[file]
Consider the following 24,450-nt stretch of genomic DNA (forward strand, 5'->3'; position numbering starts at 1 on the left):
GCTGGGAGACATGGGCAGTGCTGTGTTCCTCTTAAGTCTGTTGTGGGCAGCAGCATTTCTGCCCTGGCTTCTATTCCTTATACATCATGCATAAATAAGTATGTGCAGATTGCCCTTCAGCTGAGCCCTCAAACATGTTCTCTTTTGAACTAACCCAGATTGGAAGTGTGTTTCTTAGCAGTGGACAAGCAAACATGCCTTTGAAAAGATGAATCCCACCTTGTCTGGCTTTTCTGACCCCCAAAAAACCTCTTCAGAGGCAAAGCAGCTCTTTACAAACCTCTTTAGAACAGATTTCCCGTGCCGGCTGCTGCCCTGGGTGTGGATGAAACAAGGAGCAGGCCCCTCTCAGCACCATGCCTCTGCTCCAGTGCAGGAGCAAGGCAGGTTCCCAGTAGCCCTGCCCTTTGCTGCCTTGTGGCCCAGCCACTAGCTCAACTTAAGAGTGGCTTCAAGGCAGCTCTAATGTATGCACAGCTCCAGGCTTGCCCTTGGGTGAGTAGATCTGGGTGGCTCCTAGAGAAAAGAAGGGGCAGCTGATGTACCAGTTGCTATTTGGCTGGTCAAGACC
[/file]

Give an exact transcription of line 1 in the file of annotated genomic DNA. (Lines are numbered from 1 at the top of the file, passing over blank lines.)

Consider the following 24,450-nt stretch of genomic DNA (forward strand, 5'->3'; position numbering starts at 1 on the left):